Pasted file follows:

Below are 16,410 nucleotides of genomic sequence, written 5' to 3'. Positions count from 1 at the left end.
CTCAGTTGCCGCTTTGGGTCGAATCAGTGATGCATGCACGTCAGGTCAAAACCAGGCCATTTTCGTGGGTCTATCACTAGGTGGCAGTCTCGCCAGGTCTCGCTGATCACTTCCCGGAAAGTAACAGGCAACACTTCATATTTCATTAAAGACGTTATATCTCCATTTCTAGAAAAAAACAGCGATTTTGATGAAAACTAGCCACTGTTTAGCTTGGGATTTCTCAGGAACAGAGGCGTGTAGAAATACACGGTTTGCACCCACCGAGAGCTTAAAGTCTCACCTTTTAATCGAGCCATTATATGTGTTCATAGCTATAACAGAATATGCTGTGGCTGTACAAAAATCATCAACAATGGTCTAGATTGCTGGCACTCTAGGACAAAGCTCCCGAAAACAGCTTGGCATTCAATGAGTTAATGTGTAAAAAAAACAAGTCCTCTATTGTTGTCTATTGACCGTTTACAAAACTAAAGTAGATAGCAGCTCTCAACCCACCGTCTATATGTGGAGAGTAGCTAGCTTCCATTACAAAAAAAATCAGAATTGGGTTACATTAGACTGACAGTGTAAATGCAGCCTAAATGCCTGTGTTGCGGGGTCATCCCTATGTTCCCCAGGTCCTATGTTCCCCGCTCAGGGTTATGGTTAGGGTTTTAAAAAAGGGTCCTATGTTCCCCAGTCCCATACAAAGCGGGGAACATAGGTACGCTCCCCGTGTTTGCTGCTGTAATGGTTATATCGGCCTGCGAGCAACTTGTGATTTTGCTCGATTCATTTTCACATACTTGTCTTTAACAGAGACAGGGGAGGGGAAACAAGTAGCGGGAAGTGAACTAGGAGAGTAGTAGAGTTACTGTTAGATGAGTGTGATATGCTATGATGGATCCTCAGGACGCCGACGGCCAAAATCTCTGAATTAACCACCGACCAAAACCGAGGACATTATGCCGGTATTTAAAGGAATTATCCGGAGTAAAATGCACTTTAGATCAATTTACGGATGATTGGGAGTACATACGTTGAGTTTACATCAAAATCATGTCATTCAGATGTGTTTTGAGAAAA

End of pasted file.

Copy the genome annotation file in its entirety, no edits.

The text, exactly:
Below are 16,410 nucleotides of genomic sequence, written 5' to 3'. Positions count from 1 at the left end.
CTCAGTTGCCGCTTTGGGTCGAATCAGTGATGCATGCACGTCAGGTCAAAACCAGGCCATTTTCGTGGGTCTATCACTAGGTGGCAGTCTCGCCAGGTCTCGCTGATCACTTCCCGGAAAGTAACAGGCAACACTTCATATTTCATTAAAGACGTTATATCTCCATTTCTAGAAAAAAACAGCGATTTTGATGAAAACTAGCCACTGTTTAGCTTGGGATTTCTCAGGAACAGAGGCGTGTAGAAATACACGGTTTGCACCCACCGAGAGCTTAAAGTCTCACCTTTTAATCGAGCCATTATATGTGTTCATAGCTATAACAGAATATGCTGTGGCTGTACAAAAATCATCAACAATGGTCTAGATTGCTGGCACTCTAGGACAAAGCTCCCGAAAACAGCTTGGCATTCAATGAGTTAATGTGTAAAAAAAACAAGTCCTCTATTGTTGTCTATTGACCGTTTACAAAACTAAAGTAGATAGCAGCTCTCAACCCACCGTCTATATGTGGAGAGTAGCTAGCTTCCATTACAAAAAAAATCAGAATTGGGTTACATTAGACTGACAGTGTAAATGCAGCCTAAATGCCTGTGTTGCGGGGTCATCCCTATGTTCCCCAGGTCCTATGTTCCCCGCTCAGGGTTATGGTTAGGGTTTTAAAAAAGGGTCCTATGTTCCCCAGTCCCATACAAAGCGGGGAACATAGGTACGCTCCCCGTGTTTGCTGCTGTAATGGTTATATCGGCCTGCGAGCAACTTGTGATTTTGCTCGATTCATTTTCACATACTTGTCTTTAACAGAGACAGGGGAGGGGAAACAAGTAGCGGGAAGTGAACTAGGAGAGTAGTAGAGTTACTGTTAGATGAGTGTGATATGCTATGATGGATCCTCAGGACGCCGACGGCCAAAATCTCTGAATTAACCACCGACCAAAACCGAGGACATTATGCCGGTATTTAAAGGAATTATCCGGAGTAAAATGCACTTTAGATCAATTTACGGATGATTGGGAGTACATACGTTGAGTTTACATCAAAATCATGTCATTCAGATGTGTTTTGAGAAAA